Today, 31 December, ushers in the most important holiday of the year: the New Year celebration! For those interested, Easter is the second most celebrated holiday.
Generalization warning: The Eastern world is very large, and so naturally some practices will vary from region to region and even from family to family. But, in general this is a fairly representative look at how the holiday is celebrated.
Today shoppers are making last minute gift purchases, heading to the supermarket for special foods, and cleaning the home before guests begin to arrive.
The family New Year Tree, if not already up, is being decorated. There will be no presents under the tree because that is the job of Grandfather Frost and the Snow Maiden. Magically, when children awake in the morning they will see that Grandfather Frost came in the middle of the night to deliver presents.
All this is somewhat close to Western traditions, except gifts are given on New Years Day instead of Christmas Day which is still to come on the 7th of January.
Now, what is somewhat different?
Tonight, for example. About 5 or 6pm homes will start to fill. Those small apartments will host family members and friends from out of town. Most Russians and Ukrainians prefer a home celebration as opposed to “going out” as is popular in the West. Still, restaurants will be booked and hotel ballrooms filled.
There will be a special meal, and that meal will go on for eternity as new dishes replace the old. If your stomach can hold it, one could eat from 8 or 9 pm right up into the early morning hours. Tea will flow like water. Some families will have brought out an old family samovar from a closet and will serve hot water for tea for this special night. Champagne toasts will be held until the clock strikes the near year at midnight, but vodka toasts will give the hot tea some stiff competition.
Lets talk about the samovar for a moment. It is not a “tea urn” or “coffee urn” or any other similar name. It is a hot water generator on steroids. It does only water, but it does it very, very well. Really old samovars were wood, coal, or charcoal fired, but it is unlikely that you would see one used indoors on a winter holiday. Most used inside the home will be electric, and some of those are quite old, too.
The hostess of the home will brew tea in a teapot, usually one of her nicest for this occasion, and for special holidays she will most likely use the finest tea leaves. As in loose tea leaves, so do not fret if you find some in your cup. That is a good thing–an indication that she used her very best on this holiday.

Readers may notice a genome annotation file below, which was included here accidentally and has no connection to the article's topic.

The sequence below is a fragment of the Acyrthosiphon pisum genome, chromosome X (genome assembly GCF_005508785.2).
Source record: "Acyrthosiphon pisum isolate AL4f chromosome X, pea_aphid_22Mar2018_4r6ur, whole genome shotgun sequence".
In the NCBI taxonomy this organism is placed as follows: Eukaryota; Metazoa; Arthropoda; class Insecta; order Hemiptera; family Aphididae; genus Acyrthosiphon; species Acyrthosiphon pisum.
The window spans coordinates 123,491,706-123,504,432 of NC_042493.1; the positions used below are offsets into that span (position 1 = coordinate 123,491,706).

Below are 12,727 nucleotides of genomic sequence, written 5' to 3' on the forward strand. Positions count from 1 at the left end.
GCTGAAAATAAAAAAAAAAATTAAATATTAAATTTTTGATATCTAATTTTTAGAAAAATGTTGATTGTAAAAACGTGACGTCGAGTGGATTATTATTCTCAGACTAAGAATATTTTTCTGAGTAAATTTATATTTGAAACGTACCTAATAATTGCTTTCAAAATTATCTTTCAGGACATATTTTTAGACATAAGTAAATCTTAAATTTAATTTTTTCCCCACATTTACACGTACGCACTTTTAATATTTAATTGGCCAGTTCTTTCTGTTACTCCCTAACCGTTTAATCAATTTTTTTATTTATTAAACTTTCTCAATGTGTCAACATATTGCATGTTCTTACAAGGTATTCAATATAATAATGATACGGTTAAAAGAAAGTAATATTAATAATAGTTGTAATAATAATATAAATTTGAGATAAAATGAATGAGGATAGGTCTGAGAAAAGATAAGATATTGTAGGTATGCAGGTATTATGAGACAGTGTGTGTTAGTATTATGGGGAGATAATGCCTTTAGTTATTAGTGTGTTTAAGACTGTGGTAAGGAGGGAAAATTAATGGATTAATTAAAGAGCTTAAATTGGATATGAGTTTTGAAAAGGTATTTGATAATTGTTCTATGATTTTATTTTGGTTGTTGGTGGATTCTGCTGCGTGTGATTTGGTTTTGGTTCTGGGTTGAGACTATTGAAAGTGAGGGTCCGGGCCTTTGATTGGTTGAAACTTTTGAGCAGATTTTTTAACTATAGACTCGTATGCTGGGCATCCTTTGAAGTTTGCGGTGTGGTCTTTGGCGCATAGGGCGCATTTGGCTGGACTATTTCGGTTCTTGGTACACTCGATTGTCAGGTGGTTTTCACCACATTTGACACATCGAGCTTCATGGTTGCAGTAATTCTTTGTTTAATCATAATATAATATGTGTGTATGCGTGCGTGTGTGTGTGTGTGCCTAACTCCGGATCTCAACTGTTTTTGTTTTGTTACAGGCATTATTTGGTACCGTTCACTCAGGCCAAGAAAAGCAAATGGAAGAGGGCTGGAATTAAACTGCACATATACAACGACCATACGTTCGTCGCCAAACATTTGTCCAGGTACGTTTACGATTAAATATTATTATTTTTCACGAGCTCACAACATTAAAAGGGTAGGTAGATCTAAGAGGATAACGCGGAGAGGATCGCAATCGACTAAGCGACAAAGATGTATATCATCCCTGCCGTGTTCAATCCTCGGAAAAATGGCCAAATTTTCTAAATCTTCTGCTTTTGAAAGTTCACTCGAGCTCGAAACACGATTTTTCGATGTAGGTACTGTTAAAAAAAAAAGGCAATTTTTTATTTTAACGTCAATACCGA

When it comes time to serve you tea, she will first pour about a third of a cup of her loose tea brew into your serving cup. That will be some pretty strong tea, so then she will fill the bulk of your cup with steaming hot water from the samovar, diluting the mixture into a very pleasant cup of her finest tea. She will not make tea inside the samovar itself.
Some teapots have inserts that hold the loose leaves, and sure, tea bags are common all over the FSU, but many families revert to this time honoured tradition for special holidays.
Culinary delights will highlight salads and the Russian style of open-faced “sandwiches” which to most Westerners are too small to be considered a sandwich. Bread with butter and caviar, crackers with cheese and caviar, bread with thin cucumber slices and meats will be found, among a host of other delights, naturally.
Expect to see a lot of salmon, blini, caviar, and various salads on most New Year tables. And borsch–we have already made our family borsch and it is ready to be served tonight!
Near midnight we will watch the president’s New Year greeting which will be on all the TV and radio channels. We will also join millions of other to watch the movie referenced earlier in this thread: “The Irony of Fate or Enjoy Your Bath!”
Here are links to both part one and part two for those interested.
Be a good host as your guest will not be going home–they’re staying overnight at your place so make sure to find room for bodies on every sofa, and if needed, a corner or two on the floor (for you, adult guests should never be asked to sleep on the floor).
Finally, the fire works!
It has been said that Napoleon and Hitler never really understood Russian culture, as the love for fireworks, both professionally in city plazas and informally on almost every residential street by neighbors, would have been the perfect cover. There is so much noise, so many sounds of explosions at midnight, so many bursts of light in the sky that Hitler could have marched in likely unnoticed on New Year’s Eve, not that we would encourage such a thing ever happening again. Needless to say, city fire departments will be busy all night.
On the New Year morning, there is a tradition to walk along the town plazas and squares. In Moscow you will see thousands of folk who venture out to Red Square and other famous parks and plazas. This is the one time of the year when it is polite to greet strangers with a smile.
Most everyone you meet will say С новым годом!